Current Category:The Mercury News | | December 13, 2017
We published a story this week about a ballot initiative to allow homeowners over 55 to move anywhere in the state, as many times as they want, without a big jump in their property tax bills.
Judging by the volume of responses, the idea — and the piece about it — hit a nerve.
“The reason I’ve stayed in my old house is because I’m old and decrepit and I don’t want to die in an old folks’ home,” said Norman Bradley, 90, who said he has lived in the same, 1,000-square-foot house San Leandro for close to 60 years. “I have to stay here,” he added. “I’ve got nowhere else to go.”
The California Association of Realtors, which is gathering signatures to qualify the initiative for the November 2018 ballot, argues it would boost the supply of single-family homes on the market by encouraging people who want to move to do so. Many longtime homeowners, they say, are stuck in their houses because of their low property taxes, which they would lose if they moved to certain parts of the state. Proposition 13, which voters passed in 1978, keeps property taxes from soaring as a home appreciates.
The Legislative Analyst’s Office estimates the realtors’ initiative would ultimately cost schools, cities and counties some $2 billion annually, statewide — even after taking into account the higher property taxes that some of the new buyers would pay.
The wide-ranging responses to the piece underscored just how thorny, complex and wrought with emotion the underlying issues are. For instance: Even though the initiative would not affect those who want to stay in their homes, some were offended by the mere suggestion that they should move on to make way for younger families. Others enumerated all of the other reasons that a longtime homeowners might decide to stay put, from capital gains taxes to decades of memories.
But others like the idea.
“This is a big deal to me,” wrote Larry Davick, of Fremont. “I’m now 57 and would like to relocate but the artificial imbalance that the original Prop. 13 created has locked us into our empty nest. We are in the Parkmont neighborhood of Fremont and no longer need the services of the very good schools. A young family could benefit from living here, and of course, would pay higher taxes.”
Real estate agents stand to gain from the increased sales and commissions stimulated by such an initiative, but that is not the motivation behind it, wrote San Jose real estate agent Melinda Gedryn. The initiative is not “about agents making commissions or a scheme to help the rich,” she said, but about looking out for older Californians.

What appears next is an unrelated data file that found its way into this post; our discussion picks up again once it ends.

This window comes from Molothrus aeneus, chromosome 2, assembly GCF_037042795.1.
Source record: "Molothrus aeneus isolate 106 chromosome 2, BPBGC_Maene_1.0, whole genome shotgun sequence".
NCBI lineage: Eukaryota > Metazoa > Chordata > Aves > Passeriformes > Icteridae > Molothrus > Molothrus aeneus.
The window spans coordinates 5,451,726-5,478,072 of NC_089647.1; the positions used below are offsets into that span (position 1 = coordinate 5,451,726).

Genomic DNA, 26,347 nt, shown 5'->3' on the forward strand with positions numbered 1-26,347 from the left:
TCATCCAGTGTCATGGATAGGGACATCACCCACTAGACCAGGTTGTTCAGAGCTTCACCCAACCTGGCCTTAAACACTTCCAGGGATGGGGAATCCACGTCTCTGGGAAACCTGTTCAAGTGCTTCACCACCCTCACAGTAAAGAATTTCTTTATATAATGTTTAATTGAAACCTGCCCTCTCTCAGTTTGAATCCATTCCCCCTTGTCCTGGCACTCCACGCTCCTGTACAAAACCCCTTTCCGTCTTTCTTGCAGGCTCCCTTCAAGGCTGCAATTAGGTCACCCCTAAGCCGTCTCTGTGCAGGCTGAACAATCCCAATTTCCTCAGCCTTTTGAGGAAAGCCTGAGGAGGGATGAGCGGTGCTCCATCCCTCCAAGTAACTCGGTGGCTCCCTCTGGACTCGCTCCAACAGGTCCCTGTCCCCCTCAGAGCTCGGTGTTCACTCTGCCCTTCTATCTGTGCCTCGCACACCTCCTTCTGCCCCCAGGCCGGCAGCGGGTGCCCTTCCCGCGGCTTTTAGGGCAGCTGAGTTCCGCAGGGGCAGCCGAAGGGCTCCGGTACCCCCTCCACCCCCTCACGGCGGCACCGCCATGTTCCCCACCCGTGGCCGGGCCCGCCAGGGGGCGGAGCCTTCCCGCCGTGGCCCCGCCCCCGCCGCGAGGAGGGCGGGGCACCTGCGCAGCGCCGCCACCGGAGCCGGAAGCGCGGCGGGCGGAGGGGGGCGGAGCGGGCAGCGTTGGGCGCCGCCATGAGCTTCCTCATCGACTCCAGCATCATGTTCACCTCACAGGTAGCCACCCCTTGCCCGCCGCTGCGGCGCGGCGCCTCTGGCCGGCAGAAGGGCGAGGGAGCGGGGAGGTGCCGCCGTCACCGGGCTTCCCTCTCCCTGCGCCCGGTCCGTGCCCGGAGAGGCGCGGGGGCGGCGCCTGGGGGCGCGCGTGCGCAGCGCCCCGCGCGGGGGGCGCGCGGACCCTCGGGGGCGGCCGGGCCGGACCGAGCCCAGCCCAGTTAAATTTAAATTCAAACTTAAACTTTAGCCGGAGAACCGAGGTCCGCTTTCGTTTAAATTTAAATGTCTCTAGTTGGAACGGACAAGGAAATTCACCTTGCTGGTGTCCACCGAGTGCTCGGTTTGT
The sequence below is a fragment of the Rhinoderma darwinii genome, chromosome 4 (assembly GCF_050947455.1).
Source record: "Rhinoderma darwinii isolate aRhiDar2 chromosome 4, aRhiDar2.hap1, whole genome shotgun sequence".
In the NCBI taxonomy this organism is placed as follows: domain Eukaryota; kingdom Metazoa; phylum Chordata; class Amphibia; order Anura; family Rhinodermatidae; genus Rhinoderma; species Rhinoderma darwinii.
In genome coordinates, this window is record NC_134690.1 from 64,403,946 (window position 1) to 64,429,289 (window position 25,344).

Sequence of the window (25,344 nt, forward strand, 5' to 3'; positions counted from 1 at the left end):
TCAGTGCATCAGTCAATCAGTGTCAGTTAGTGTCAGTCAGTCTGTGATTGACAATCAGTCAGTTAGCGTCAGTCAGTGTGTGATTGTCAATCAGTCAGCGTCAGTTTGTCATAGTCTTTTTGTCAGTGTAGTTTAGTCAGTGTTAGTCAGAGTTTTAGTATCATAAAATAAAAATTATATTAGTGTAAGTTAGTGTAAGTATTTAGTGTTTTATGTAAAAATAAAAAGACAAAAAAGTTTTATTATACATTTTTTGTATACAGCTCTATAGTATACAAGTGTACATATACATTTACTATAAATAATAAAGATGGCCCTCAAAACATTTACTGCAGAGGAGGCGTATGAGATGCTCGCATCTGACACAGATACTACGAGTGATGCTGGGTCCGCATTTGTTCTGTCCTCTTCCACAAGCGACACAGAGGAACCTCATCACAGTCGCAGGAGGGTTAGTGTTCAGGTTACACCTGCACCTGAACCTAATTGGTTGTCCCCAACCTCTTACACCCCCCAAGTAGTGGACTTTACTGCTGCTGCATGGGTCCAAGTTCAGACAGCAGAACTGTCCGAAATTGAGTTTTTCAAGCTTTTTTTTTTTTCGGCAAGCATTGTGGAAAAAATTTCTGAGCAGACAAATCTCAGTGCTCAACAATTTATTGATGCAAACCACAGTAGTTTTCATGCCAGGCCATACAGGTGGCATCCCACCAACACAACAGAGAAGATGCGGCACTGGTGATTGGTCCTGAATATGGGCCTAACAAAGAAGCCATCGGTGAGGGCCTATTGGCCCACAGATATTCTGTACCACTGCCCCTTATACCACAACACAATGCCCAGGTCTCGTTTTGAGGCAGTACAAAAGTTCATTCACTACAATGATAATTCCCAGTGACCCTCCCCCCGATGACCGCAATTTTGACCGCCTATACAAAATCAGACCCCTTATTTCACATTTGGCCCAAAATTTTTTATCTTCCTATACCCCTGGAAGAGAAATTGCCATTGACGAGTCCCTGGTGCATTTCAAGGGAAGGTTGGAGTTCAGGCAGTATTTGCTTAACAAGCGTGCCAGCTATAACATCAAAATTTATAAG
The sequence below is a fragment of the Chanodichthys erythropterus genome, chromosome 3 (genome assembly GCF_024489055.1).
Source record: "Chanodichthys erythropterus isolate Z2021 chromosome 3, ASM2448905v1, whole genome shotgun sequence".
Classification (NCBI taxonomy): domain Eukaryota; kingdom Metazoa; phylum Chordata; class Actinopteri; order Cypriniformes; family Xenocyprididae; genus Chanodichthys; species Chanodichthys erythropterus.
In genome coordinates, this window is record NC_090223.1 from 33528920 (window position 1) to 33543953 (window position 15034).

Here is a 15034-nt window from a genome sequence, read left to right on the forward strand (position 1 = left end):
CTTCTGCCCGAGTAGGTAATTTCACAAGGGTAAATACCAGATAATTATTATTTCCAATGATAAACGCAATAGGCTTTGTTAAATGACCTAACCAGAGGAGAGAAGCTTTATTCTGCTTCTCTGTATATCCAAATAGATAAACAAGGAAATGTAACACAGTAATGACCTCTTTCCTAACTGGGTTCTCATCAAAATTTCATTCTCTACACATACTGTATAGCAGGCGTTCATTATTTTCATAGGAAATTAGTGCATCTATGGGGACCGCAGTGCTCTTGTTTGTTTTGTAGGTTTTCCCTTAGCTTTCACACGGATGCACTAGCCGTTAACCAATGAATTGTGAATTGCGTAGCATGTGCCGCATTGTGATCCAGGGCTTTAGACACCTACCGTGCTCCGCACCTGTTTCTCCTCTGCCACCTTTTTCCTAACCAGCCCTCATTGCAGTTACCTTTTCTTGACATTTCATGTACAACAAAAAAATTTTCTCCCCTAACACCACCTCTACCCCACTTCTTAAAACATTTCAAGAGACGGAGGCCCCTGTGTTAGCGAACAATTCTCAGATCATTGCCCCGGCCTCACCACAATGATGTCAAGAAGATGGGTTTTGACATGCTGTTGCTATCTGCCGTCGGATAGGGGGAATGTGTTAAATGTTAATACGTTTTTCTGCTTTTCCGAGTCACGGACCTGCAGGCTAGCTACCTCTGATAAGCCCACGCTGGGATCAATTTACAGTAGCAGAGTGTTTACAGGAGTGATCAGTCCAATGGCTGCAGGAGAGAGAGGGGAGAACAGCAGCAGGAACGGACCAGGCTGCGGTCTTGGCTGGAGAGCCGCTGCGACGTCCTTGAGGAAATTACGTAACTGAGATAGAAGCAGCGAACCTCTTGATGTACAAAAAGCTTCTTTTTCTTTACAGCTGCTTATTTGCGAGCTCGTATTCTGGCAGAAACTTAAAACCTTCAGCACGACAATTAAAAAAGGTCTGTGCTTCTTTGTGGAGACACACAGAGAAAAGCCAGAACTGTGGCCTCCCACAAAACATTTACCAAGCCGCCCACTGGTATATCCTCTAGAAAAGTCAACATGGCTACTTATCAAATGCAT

“A great many people who bought their homes years ago are now on fixed incomes, they are house rich and cash poor,” Gedryn wrote. “Sure, they may have a large amount of equity in their homes, a large chunk of which would be subject to capital gains tax. The money left over could very well fund their long term care needed in the future or the cost of living increases we experience every year.”
Others, including the realtors association, challenged the math behind the estimated loss of tax revenue derived by the Legislative Analyst’s Office, arguing that it doesn’t take into account the full picture. How could the losses be that large, they ask, if some homes are being reassessed and taxed at their market value for the first time in decades?
Brian Uhler of the Legislative Analyst’s Office explained that each year, a number of homeowners over 55 move to new homes anyway — in spite of the steep increase in property taxes. But no Californian over 55 would pay taxes on their new home’s market value if the initiative passes, he said, creating a loss for the state.
John Williams, of Moraga, said he expects the change would actually benefit school districts like the one his children attend — and certain cities — if it leads to more home sales in the area. “I’d probably still vote for this initiative even though I’m not 55,” said Williams. “We should have people who want to move within California be able to move.”
Others took issue with the fact that the benefit would apply to any homeowner over 55, no matter how wealthy or how many times they have moved within the state.
“Their reward is to cash out now and live happily the next 20 years in Arizona!” one reader posted on Facebook. “No more tax breaks.”
Some argued that now is the time to change a more controversial aspect of Proposition 13 that was not mentioned in the story — its tax benefits for commercial properties.
“Big business and apartment owners have profited handsomely, while in my opinion the public has been misled,” wrote Barry Hamley, of San Jose. “Although I benefit considerably (from Prop. 13), it just seems unfair to new home buyers. I think it should be modified to exclude commercial and rental properties.”
Lastly, Steve Wagner, who left California for northwest Arizona after 43 years, weighed in with some retirement advice: Skip the California property taxes altogether. Just over the border, he said, is Kingman, Arizona, population 30,000, where you will find beautiful weather, mountain views, low taxes and affordable homes.
“Instead of changing Prop. 13,” he wrote, “maybe all that is needed to get some of these folks to consider selling their homes is to tell them about Kingman, Arizona, or about other alternatives that they never would think of on their own.”Read at Original Source